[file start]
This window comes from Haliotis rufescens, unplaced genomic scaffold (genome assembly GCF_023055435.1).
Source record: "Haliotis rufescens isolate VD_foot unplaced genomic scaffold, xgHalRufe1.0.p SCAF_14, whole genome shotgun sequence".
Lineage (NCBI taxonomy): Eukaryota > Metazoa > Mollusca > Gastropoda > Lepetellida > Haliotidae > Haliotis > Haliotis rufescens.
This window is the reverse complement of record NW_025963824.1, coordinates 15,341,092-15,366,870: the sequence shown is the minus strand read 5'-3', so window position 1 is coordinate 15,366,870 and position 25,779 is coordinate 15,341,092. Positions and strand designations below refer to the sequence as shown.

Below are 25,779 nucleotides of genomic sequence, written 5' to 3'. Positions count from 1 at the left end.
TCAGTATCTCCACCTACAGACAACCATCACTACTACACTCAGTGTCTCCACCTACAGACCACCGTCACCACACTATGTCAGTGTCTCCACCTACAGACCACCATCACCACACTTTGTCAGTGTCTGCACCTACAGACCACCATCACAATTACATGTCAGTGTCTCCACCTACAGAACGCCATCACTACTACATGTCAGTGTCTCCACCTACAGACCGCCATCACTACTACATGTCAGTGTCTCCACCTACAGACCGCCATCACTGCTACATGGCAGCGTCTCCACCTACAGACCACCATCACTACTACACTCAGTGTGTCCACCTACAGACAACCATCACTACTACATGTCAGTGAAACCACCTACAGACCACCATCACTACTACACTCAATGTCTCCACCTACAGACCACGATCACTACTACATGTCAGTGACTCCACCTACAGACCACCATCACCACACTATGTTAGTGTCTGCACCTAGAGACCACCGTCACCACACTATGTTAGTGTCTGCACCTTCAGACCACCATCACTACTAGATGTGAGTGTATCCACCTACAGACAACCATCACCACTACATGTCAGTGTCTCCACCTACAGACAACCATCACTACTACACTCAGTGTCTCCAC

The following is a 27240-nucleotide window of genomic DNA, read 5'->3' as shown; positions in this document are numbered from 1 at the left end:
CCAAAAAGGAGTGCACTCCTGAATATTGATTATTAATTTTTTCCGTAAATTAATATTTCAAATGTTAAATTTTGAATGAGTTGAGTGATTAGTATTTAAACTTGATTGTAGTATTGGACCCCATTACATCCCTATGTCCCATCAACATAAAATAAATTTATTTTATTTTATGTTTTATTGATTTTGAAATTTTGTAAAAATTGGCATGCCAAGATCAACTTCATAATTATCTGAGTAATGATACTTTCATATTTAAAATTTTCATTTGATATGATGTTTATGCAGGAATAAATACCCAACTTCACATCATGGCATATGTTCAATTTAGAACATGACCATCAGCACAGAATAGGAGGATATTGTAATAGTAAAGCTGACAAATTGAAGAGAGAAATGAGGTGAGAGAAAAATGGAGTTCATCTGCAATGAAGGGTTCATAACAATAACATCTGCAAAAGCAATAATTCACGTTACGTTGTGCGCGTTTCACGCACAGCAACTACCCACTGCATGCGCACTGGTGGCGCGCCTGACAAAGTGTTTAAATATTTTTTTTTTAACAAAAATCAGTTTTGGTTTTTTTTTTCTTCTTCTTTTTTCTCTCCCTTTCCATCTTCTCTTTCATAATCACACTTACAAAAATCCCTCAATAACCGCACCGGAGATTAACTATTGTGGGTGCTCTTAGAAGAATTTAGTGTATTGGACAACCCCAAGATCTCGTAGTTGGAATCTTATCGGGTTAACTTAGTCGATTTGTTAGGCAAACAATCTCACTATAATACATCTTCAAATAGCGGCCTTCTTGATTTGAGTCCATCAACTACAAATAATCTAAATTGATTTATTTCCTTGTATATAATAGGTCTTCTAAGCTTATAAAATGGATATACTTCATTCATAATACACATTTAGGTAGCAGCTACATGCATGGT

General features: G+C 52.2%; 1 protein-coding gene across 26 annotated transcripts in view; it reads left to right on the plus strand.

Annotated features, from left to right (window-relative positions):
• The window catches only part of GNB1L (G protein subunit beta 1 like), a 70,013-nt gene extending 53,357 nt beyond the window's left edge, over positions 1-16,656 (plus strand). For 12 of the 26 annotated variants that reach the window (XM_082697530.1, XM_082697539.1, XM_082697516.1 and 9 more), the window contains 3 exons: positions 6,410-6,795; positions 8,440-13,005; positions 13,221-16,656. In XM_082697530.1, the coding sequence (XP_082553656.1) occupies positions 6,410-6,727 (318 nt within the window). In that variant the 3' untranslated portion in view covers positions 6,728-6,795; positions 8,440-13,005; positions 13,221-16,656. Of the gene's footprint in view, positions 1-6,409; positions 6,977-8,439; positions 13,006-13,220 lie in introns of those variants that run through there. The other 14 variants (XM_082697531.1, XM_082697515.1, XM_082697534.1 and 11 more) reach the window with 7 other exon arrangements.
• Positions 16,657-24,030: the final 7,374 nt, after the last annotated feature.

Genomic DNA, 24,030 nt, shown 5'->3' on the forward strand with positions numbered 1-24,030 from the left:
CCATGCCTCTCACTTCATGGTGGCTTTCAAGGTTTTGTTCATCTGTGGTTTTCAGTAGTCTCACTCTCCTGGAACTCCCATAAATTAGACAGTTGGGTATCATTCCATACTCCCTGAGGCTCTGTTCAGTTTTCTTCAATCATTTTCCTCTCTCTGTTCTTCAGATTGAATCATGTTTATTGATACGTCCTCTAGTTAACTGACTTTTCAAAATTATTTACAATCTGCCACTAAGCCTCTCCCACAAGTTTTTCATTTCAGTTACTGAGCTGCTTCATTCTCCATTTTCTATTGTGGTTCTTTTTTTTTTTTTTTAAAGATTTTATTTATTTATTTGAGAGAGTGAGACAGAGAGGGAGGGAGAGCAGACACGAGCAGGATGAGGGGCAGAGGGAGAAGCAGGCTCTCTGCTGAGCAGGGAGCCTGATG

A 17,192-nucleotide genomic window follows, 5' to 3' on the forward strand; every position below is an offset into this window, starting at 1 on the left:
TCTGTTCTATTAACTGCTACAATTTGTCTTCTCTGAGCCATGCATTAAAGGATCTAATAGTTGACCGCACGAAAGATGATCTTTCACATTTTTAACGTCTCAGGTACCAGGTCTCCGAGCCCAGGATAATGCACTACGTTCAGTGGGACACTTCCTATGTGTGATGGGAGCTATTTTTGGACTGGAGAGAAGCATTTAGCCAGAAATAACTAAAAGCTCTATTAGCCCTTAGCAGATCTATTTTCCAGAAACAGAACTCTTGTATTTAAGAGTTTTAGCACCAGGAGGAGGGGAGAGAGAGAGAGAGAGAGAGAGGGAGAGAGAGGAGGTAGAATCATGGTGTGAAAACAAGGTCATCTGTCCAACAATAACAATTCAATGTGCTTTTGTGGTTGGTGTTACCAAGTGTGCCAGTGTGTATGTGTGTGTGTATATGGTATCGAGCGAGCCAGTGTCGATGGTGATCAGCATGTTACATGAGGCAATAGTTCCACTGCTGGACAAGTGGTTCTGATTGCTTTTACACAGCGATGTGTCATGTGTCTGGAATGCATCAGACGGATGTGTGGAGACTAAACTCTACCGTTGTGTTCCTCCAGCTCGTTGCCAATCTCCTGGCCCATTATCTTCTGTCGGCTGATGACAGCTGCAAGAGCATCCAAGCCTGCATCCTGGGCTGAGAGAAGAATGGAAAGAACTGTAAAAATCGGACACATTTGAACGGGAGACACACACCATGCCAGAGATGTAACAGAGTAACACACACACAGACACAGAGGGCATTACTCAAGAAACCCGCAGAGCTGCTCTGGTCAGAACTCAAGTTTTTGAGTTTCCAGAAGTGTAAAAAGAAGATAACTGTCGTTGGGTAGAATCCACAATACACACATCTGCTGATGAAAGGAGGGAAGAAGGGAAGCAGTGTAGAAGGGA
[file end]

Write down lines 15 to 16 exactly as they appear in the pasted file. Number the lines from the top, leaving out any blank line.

A 17,192-nucleotide genomic window follows, 5' to 3' on the forward strand; every position below is an offset into this window, starting at 1 on the left:
TCTGTTCTATTAACTGCTACAATTTGTCTTCTCTGAGCCATGCATTAAAGGATCTAATAGTTGACCGCACGAAAGATGATCTTTCACATTTTTAACGTCTCAGGTACCAGGTCTCCGAGCCCAGGATAATGCACTACGTTCAGTGGGACACTTCCTATGTGTGATGGGAGCTATTTTTGGACTGGAGAGAAGCATTTAGCCAGAAATAACTAAAAGCTCTATTAGCCCTTAGCAGATCTATTTTCCAGAAACAGAACTCTTGTATTTAAGAGTTTTAGCACCAGGAGGAGGGGAGAGAGAGAGAGAGAGAGAGAGGGAGAGAGAGGAGGTAGAATCATGGTGTGAAAACAAGGTCATCTGTCCAACAATAACAATTCAATGTGCTTTTGTGGTTGGTGTTACCAAGTGTGCCAGTGTGTATGTGTGTGTGTATATGGTATCGAGCGAGCCAGTGTCGATGGTGATCAGCATGTTACATGAGGCAATAGTTCCACTGCTGGACAAGTGGTTCTGATTGCTTTTACACAGCGATGTGTCATGTGTCTGGAATGCATCAGACGGATGTGTGGAGACTAAACTCTACCGTTGTGTTCCTCCAGCTCGTTGCCAATCTCCTGGCCCATTATCTTCTGTCGGCTGATGACAGCTGCAAGAGCATCCAAGCCTGCATCCTGGGCTGAGAGAAGAATGGAAAGAACTGTAAAAATCGGACACATTTGAACGGGAGACACACACCATGCCAGAGATGTAACAGAGTAACACACACACAGACACAGAGGGCATTACTCAAGAAACCCGCAGAGCTGCTCTGGTCAGAACTCAAGTTTTTGAGTTTCCAGAAGTGTAAAAAGAAGATAACTGTCGTTGGGTAGAATCCACAATACACACATCTGCTGATGAAAGGAGGGAAGAAGGGAAGCAGTGTAGAAGGGA